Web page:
Can your dinner tonight help save our planet?

By: Sarah Wilson

The choices we make every week and every day regarding the food we purchase and eat can have a direct impact on global warming.   Our diets are, in part, exacerbating the problem of climate change.  By shifting our diets toward plants and away from meat we can not only improve our health but also help the environment and slow climate change.

Meatless Monday is a global movement that encourages people to reduce meat in their diet for their health and the health of the planet. The current campaign was started in 2003 in association with the Johns Hopkins Center for a Livable Future.  However the concept dates back to World War 1 when Americans were encouraged to plant Victory Gardens and eat less meat so more would be available for our troops.  This program was revived during WW2.   

Meatless Monday’s simple message to “skip meat once a week” has been effective because it provides a regular reminder to take the action on Monday, which is the day of the week on which people are most open to making positive changes.  Beginning each week by practicing a Meatless Monday can set an example for people to eat more fruits, vegetables and plant-based meals throughout the rest of the week.

Our food choices have a direct impact on the health of the planet. While all foods need resources to produce, meat and dairy have the greatest impacts on the environment.  Raising animals to feed the planet’s billions of people requires large amounts of land, feed, water, and energy for processing, storage, and transport.  

Nearly 15 percent of global greenhouse gases (“GHGs”) emissions come from the production of meat, dairy and eggs.  Livestock production produces more greenhouse gases than the world’s entire transportation sector — cars, trucks, planes, trains — combined. [1] The majority of those emissions come from cattle in the beef and dairy sector. The emissions associated with producing one quarter pound of beef is about the equivalent of driving a car seven miles or charging a smartphone for six months. [2] [3]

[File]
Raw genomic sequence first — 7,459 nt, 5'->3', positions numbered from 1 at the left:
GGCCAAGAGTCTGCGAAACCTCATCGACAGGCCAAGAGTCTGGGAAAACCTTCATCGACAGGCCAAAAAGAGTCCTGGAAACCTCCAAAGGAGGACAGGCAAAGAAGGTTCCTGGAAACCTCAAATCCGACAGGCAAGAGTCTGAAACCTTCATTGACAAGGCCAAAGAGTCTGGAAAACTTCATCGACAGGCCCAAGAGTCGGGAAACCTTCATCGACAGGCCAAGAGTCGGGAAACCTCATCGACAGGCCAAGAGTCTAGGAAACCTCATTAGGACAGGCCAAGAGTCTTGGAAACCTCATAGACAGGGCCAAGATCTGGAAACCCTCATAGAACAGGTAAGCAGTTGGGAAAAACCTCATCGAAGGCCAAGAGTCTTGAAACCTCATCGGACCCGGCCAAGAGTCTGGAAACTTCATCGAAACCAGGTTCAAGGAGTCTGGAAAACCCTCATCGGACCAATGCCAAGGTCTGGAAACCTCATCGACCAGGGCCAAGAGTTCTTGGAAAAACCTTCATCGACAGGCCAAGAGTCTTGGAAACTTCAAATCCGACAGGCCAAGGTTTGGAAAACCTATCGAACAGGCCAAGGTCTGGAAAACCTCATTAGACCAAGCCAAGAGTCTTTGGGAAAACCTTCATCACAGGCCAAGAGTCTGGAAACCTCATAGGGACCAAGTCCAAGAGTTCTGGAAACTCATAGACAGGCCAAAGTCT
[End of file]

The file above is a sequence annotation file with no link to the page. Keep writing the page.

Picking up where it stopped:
It takes a lot of water to produce meat, especially beef, which has the highest water footprint of all foods. Taking into account all stages of production, a hamburger made with one quarter pound of beef requires 425 gallons of water to produce.[4] 

Raising animals for meat and dairy production also requires a significant amount of land, leading to deforestation and the loss of other carbon sequestering natural lands. Livestock production uses 75 percent of the earth’s agricultural land, primarily for beef and dairy cattle grazing and growing crops for animal feed.[5]  Approximately 50 million acres/year of forest area are cleared for agricultural purposes each year, further increasing the carbon impact.  

You might think that sourcing your meat locally can have an impact, and it does, but transportation only accounts for about 10% of the meat’s GHG.   Because animal foods require vastly more energy and resources to produce than plant foods, a dietary shift away from animal products can be far more effective than buying local as a means of lowering one’s food-related environmental impact.  As the authors of Food-Miles and the Relative Climate Impacts of Food Choices in the United States conclude:  “Shifting less than one day per week’s worth of calories from red meat and dairy products to… a vegetable-based diet achieves more GHG reduction than buying all locally sourced food.”

So yes, what you choose to eat for dinner tonight can indeed help our health and our planet.   

[1] Gerber PJ, Steinfeld H, Henderson B, et al. Tackling Climate Change through Livestock – A Global Assessment of Emissions and Mitigation Opportunities. Rome: Food and Agriculture Organization of the United Nations; 2013.

[2] Pelletier, N., Pirog, R., Rasmussen, R. (2010) Comparative life cycle environmental impacts of three beef production strategies in the Upper Midwestern United States. Energy Use Agricultural Systems; Volume 103, Issue 6, July 2010, Pages 380-389.

[3] Greenhouse Gas Equivalencies Calculator. U.S. Environmental Protection Agency.

[4] Mekonnen, M.M. and Hoekstra, A.Y. (2010) The green, blue and grey water footprint of farm animals and animal products, Value of Water Research Report Series No. 48, UNESCO-IHE, Delft, the Netherlands

[5] Foley, J. A., Ramankutty, N., Brauman, K. A., Cassidy, E. S., Gerber, J. S., Johnston, M., . . . Zaks, D. P. M. (2011). Solutions for a cultivated planet. Nature, 478, 337. doi:10.1038/nature10452



Yorktown100 is a 100% volunteer group of neighbors working to reduce our carbon footprint by 5% a year through various programs.   Contact us if you would like to learn more, or would like to join.  We welcome new members!  Visit us at and help make a difference.

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